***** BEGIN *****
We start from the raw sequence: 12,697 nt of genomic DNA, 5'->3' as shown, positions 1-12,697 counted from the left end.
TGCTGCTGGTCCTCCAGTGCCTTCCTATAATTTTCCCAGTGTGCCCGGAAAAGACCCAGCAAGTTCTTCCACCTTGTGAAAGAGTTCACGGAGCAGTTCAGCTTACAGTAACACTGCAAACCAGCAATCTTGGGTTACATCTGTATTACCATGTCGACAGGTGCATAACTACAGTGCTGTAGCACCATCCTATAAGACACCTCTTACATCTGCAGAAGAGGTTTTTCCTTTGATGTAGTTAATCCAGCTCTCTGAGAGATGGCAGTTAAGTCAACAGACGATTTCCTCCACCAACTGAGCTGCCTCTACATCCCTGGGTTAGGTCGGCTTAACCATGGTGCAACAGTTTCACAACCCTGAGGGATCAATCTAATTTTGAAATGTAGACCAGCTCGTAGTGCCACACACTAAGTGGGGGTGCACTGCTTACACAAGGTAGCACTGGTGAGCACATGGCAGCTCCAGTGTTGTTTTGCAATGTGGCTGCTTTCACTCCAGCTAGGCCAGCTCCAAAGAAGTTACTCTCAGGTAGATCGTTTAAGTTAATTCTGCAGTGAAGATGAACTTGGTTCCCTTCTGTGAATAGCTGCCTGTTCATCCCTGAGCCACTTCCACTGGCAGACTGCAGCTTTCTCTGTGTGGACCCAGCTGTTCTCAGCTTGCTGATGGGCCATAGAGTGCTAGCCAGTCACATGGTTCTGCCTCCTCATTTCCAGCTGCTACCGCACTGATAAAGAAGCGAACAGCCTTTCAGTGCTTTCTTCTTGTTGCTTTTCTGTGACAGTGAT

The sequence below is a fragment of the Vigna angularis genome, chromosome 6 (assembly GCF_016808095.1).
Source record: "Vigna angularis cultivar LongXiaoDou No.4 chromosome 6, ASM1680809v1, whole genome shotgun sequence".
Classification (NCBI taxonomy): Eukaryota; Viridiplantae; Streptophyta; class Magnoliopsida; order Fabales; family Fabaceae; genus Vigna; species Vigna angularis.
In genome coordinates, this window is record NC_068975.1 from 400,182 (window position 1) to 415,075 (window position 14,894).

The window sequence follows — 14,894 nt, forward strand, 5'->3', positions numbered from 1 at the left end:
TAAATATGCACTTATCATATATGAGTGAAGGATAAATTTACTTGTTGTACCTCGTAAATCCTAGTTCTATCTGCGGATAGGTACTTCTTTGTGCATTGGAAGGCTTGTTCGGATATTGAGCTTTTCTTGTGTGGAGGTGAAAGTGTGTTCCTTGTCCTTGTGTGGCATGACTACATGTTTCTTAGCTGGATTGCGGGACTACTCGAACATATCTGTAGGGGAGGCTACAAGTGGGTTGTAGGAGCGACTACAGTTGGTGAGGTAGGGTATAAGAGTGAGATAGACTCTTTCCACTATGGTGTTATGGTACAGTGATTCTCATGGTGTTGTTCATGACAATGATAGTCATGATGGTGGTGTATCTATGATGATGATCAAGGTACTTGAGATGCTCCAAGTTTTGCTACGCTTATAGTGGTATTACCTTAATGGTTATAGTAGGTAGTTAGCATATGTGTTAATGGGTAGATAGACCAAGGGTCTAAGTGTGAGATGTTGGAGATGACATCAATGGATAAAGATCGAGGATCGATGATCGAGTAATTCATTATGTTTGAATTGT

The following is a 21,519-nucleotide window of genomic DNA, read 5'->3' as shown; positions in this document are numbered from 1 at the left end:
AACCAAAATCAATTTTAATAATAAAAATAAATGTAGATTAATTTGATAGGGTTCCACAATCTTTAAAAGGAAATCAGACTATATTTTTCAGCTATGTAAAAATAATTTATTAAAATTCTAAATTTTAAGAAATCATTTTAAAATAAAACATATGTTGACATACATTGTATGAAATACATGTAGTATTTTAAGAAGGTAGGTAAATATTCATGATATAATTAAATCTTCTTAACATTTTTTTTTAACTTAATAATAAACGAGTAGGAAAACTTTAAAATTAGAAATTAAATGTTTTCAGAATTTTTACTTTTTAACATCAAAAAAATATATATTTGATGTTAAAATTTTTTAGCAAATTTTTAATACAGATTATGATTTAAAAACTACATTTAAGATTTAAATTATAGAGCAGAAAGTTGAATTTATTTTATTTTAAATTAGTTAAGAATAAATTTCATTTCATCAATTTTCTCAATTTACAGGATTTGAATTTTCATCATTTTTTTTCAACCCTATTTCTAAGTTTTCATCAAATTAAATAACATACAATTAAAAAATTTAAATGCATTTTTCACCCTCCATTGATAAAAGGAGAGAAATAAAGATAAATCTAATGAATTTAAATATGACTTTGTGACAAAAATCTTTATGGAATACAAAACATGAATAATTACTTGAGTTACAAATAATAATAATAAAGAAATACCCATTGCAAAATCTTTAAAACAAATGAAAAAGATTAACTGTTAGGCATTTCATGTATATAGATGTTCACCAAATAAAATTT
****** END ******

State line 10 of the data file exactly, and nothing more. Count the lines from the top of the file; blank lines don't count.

AACCAAAATCAATTTTAATAATAAAAATAAATGTAGATTAATTTGATAGGGTTCCACAATCTTTAAAAGGAAATCAGACTATATTTTTCAGCTATGTAAAAATAATTTATTAAAATTCTAAATTTTAAGAAATCATTTTAAAATAAAACATATGTTGACATACATTGTATGAAATACATGTAGTATTTTAAGAAGGTAGGTAAATATTCATGATATAATTAAATCTTCTTAACATTTTTTTTTAACTTAATAATAAACGAGTAGGAAAACTTTAAAATTAGAAATTAAATGTTTTCAGAATTTTTACTTTTTAACATCAAAAAAATATATATTTGATGTTAAAATTTTTTAGCAAATTTTTAATACAGATTATGATTTAAAAACTACATTTAAGATTTAAATTATAGAGCAGAAAGTTGAATTTATTTTATTTTAAATTAGTTAAGAATAAATTTCATTTCATCAATTTTCTCAATTTACAGGATTTGAATTTTCATCATTTTTTTTCAACCCTATTTCTAAGTTTTCATCAAATTAAATAACATACAATTAAAAAATTTAAATGCATTTTTCACCCTCCATTGATAAAAGGAGAGAAATAAAGATAAATCTAATGAATTTAAATATGACTTTGTGACAAAAATCTTTATGGAATACAAAACATGAATAATTACTTGAGTTACAAATAATAATAATAAAGAAATACCCATTGCAAAATCTTTAAAACAAATGAAAAAGATTAACTGTTAGGCATTTCATGTATATAGATGTTCACCAAATAAAATTT